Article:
I have never really made New Year’s resolutions and certainly not academic ones. This year I am making one, although the timing probably has more to do with the time I have on my hands now that have a semester off of teaching rather than it actually being a new year. Ideally one of the benefits of course work is the variety of readings and topics that one gets to (or is forced to) engage. There is less variety in the candidacy exam year but, at least here at Notre Dame, the topics are chosen by the student. Obviously things become much more focused as the dissertation comes around. What I found last semester as I was teaching, applying for jobs, and writing the dissertation was that I had little time or energy left over to pursue topics of interest beyond what was immediately on my plate. I read a great deal of liberation theology but not much beyond that.
My academic resolution is quite simple: read more journal articles. I often search for articles on particular topics and skim the pdfs online but I want to make a commitment to reading on topics beyond what I would generally search for. Thus, I am going to try to read through each issue of a couple of journals (more or less) cover to cover this year. I started with the latest issue of Horizons (mainly because I have it free as a member of the College Theology Society). Laurie Cassidy’s article on moral questions regarding pictures of suffering is exactly the type of piece I am looking for. It is not something I would probably come across when searching around and it engages a field of studies (visual cultural studies) with which I am unfamiliar. Her analysis of the nature of photographs, assumed objectivity, and the role of the viewer is clear and challenging. Theologically she draws upon the imago Dei as a call for dignity and radical sociality and Metz’s notion of a mysticism of open eyes as a call for Christians to question the practical impact of images of the suffering of others in contemporary culture. Another essay critical of William Cavanaugh’s treatment of the modern state was perceptive and a “theological roundtable” on teaching Catholic Theology was quite interesting. Pieces here from Matt Ashley, Anne Clifford, and Brian Robinette were instructive in diagnosing challenges in teaching, providing some historical background in Catholic education, and giving helpful advice for the classroom. One brief reflection from Robinette resonated strongly with my experience last semester: “As you are all no doubt aware, when stepping into the undergraduate classroom, it is rarely the expertise you have honed over the years that is most relevant. It is your role as a generalist that most often comes into play. This is all the more crucial now, since, as Anne [Clifford] pointed out, our students come into our classrooms with less and less ‘background knowledge’ than previous generations of students might have taken for granted” (322). Finding a balance between the narrow speciality needed for a research agenda and the general background need for teaching is not easy (individually or in terms of a graduate curriculum), but it is necessary.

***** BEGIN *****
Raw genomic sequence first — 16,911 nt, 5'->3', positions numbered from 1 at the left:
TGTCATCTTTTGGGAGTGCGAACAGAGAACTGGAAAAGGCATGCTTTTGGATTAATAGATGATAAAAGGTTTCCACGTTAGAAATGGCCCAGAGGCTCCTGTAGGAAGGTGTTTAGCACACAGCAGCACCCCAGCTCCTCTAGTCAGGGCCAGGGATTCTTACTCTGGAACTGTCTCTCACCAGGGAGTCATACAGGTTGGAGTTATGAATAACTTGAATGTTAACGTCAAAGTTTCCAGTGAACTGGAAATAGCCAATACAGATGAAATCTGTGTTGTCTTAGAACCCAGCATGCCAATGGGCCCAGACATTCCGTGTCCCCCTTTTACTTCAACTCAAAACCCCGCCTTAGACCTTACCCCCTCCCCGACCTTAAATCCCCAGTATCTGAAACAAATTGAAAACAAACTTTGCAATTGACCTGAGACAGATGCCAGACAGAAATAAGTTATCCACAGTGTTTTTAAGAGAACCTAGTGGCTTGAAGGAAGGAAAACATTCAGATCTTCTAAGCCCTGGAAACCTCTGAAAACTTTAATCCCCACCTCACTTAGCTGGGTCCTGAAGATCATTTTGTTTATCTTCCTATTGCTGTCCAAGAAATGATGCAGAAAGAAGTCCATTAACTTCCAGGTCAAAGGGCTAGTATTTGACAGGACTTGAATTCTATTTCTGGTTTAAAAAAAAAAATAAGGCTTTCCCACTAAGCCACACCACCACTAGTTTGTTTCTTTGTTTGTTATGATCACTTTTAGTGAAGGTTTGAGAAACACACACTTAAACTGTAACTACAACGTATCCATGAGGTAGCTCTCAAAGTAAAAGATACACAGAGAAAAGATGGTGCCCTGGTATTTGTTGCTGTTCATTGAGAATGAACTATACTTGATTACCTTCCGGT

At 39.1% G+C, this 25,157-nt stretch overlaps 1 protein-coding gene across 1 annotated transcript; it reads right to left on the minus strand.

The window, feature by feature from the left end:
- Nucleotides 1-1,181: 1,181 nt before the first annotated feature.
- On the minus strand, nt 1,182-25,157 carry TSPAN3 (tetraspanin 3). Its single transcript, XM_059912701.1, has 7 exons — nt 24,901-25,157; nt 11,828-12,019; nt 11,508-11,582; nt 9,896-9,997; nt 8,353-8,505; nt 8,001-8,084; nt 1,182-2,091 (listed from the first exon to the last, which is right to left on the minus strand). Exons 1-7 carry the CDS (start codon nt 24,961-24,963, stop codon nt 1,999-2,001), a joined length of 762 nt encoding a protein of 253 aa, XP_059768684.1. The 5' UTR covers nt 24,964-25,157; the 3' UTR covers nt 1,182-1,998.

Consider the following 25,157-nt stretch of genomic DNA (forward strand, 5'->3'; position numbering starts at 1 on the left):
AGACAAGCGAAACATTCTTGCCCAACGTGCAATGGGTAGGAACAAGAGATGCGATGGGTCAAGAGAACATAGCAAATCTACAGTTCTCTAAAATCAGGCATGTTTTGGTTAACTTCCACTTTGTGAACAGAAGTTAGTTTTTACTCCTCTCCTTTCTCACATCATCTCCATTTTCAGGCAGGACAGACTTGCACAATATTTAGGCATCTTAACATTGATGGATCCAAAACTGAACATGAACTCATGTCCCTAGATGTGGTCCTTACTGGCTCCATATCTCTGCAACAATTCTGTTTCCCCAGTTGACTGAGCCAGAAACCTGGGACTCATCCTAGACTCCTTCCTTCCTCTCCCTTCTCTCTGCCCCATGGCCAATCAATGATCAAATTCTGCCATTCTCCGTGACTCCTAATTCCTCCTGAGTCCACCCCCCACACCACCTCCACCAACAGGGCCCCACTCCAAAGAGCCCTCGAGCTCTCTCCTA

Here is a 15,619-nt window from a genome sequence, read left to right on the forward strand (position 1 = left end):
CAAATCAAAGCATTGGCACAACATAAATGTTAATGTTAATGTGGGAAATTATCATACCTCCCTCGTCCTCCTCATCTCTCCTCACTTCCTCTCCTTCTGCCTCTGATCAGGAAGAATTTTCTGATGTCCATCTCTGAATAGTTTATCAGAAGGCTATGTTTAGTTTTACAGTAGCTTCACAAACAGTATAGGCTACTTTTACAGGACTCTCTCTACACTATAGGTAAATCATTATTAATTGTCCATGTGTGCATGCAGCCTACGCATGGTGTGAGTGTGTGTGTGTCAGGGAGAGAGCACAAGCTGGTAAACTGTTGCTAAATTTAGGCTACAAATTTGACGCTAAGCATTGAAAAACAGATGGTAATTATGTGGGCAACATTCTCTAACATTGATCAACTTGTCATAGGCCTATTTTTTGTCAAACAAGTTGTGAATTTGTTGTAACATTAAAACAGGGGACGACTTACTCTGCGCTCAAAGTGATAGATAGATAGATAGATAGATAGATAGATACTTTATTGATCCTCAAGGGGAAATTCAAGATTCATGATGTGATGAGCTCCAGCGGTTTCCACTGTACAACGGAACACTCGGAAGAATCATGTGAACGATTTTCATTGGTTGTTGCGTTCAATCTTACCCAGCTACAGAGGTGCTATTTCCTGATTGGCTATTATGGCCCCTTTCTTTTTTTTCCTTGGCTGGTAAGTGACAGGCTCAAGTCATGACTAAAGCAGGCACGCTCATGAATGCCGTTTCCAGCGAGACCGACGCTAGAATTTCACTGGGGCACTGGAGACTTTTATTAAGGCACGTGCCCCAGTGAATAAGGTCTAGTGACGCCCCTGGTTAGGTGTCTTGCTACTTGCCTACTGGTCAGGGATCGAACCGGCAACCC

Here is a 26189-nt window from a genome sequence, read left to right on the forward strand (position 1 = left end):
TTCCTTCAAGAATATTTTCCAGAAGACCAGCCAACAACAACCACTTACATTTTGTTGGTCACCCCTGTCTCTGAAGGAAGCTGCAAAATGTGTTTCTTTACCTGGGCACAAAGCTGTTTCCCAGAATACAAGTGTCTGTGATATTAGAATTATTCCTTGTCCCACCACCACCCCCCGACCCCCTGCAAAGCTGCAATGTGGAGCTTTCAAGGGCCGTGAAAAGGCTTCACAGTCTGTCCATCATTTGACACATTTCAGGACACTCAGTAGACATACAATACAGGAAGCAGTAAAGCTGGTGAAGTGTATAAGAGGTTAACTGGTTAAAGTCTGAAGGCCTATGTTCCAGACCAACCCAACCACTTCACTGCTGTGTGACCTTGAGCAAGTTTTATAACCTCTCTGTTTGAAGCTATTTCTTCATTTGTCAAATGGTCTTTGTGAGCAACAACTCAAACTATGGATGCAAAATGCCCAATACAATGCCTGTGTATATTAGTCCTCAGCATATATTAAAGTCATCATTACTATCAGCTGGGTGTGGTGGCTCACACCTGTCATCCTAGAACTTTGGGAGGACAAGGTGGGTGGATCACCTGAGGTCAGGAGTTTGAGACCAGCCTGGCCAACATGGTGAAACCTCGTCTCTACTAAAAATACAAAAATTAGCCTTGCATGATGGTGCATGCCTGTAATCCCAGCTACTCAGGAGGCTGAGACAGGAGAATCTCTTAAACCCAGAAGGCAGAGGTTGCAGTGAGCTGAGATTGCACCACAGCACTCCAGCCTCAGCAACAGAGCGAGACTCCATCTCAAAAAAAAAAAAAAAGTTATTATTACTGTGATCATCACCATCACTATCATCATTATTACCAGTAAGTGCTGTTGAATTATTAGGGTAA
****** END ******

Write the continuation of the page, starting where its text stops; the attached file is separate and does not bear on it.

In the book reviews I learned that Gerald O’Collins has somehow written over 55 books. Creation, Grace, and Redemption by Neil Ormerod and Lawrence Cunningham’s new An Introduction to Catholicism both look good. I also agree that The Ignatian Tradition: Spirituality in History from Liturgical Press was well worth the read (but maybe skip the Lonergan part which is not particularly Ignatian).